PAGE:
Genres: Young Adult, Contemporary, Humor
Publisher: Harry N. Abrams
Publication Date: March 1st 2012
3 OUT OF 5 STARS
“I learned absolutely nothing from Rachel’s leukemia.”
If Greg prides himself on anything it’s his ability to be friendly with everybody while not really having any friends at all. He spends his days drifting through different high school cliques. His only sort of real friend, Earl, is more like a co-worker, whom he makes films with. Greg is perfectly happy to lead his dull, easy life. Unfortunately, his mother sees things differently. When his mother learns Rachel has leukimia, she pressures Greg into being a better friend for her. The problem is they were barely friends in the first place.
There are times that this book is hilarious, and there are times that it is trying far too hard to be funny. Greg is a very real, well written teenage boy, which makes him a bit of a difficult narrator to appreciate. He’s constantly putting himself and the book down. His thoughts abut pretty girls are inane. Greg himself, while realistic, feels cold. It’s hard to feel his emotions. Far more interesting is his best friend Earl. Earl is funny, without trying to be, compassionate and complex. To complete the trifecta Rachel is a pretty blank slate. We know almost nothing about her other than that she’s nice and not attractive.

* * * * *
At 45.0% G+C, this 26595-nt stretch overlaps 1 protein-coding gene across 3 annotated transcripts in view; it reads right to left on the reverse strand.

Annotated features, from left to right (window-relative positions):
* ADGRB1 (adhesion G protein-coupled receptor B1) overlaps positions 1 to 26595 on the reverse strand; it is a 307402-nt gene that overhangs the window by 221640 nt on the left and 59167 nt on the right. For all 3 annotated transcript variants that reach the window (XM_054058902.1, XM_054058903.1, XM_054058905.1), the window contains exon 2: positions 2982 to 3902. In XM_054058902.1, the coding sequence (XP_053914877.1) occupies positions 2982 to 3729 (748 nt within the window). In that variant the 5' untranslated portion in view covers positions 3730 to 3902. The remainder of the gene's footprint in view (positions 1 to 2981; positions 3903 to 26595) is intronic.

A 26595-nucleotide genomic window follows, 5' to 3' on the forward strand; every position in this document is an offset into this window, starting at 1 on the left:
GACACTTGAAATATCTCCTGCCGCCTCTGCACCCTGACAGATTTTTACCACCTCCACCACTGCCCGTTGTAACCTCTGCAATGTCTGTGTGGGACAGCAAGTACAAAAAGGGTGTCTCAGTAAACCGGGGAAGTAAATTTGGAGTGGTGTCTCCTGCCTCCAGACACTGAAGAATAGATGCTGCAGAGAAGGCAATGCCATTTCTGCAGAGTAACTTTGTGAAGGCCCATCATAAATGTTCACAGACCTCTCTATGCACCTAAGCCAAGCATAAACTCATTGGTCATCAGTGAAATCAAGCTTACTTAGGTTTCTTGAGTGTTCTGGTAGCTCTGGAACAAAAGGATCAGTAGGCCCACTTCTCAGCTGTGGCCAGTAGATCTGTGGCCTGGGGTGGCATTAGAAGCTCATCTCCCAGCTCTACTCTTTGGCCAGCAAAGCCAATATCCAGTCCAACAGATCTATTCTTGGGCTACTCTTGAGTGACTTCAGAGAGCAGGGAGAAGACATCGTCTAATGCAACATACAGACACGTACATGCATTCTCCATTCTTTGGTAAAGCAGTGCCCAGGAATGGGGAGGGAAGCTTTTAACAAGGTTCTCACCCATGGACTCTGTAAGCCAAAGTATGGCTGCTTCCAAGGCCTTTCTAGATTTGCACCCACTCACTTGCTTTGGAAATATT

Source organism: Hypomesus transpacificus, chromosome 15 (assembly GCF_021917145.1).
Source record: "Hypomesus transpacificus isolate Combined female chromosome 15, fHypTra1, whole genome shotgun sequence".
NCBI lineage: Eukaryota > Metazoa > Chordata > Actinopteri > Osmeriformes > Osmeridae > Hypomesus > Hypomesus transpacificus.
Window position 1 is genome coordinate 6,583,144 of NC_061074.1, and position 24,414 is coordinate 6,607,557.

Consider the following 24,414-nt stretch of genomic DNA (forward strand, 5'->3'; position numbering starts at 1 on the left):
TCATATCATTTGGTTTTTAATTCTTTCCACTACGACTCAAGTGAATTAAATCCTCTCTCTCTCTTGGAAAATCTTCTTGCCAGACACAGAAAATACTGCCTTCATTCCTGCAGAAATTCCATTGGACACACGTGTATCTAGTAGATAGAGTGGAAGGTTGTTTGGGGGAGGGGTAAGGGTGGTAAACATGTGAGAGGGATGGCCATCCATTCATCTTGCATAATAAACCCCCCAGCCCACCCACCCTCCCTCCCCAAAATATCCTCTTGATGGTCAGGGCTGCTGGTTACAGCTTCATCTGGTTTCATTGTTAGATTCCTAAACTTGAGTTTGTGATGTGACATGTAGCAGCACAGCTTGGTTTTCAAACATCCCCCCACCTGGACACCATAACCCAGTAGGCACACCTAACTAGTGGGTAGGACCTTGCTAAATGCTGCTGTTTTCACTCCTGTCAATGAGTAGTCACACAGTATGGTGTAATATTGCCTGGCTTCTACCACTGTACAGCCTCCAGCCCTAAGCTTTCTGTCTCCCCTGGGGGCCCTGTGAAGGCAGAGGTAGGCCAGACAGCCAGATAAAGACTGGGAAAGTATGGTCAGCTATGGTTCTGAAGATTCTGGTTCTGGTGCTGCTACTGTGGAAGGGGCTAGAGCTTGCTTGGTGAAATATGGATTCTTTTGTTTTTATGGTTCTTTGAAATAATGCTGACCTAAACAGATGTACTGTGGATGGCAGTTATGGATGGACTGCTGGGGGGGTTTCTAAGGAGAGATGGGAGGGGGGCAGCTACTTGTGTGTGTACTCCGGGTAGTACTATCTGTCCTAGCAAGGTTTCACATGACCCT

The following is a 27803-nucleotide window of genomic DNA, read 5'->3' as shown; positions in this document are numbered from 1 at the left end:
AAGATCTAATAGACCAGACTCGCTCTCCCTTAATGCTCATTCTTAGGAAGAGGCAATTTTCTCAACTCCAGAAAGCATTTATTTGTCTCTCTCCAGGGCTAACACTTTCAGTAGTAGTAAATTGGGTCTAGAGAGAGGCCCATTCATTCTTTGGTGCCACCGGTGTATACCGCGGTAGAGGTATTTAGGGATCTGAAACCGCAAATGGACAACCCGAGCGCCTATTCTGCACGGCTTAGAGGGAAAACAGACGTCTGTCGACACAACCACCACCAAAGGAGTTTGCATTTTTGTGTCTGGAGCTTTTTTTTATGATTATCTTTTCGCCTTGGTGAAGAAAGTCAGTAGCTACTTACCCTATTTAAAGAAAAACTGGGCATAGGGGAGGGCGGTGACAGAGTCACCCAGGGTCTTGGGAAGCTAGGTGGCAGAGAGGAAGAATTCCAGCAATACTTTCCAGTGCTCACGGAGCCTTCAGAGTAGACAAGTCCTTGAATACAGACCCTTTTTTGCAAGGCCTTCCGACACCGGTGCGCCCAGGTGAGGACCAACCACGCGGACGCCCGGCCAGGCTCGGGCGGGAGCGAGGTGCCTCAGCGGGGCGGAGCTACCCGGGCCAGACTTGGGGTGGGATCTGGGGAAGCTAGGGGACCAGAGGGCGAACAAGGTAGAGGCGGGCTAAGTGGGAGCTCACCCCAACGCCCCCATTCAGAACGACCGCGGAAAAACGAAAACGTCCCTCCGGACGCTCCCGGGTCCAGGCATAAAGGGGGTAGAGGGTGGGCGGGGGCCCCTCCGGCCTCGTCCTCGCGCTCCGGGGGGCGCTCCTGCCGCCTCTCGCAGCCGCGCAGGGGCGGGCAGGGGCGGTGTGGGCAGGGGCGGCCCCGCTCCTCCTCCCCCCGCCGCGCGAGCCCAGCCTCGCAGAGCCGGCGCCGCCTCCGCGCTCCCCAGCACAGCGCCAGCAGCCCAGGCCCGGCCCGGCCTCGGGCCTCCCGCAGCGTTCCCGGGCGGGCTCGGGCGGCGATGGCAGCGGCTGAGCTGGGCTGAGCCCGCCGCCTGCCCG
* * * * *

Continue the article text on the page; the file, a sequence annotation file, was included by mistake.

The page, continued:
It was refreshing that this book didn’t take the usual wise cancer victim approach. It was also nice that there wasn’t any romance. However, both these things would have been nicer if the book didn’t rub them in your face fairly often. “I AM NOT LIKE THOSE OTHER BOOKS,” it screams, “I AM MORE REAL.” It is, in a way more realistic, which also makes the book a little tedious. It was, in most ways, what I expected. It could certainly have been better, but it delivered a realistic take on death and a semi-realistic take on the troubles of high school.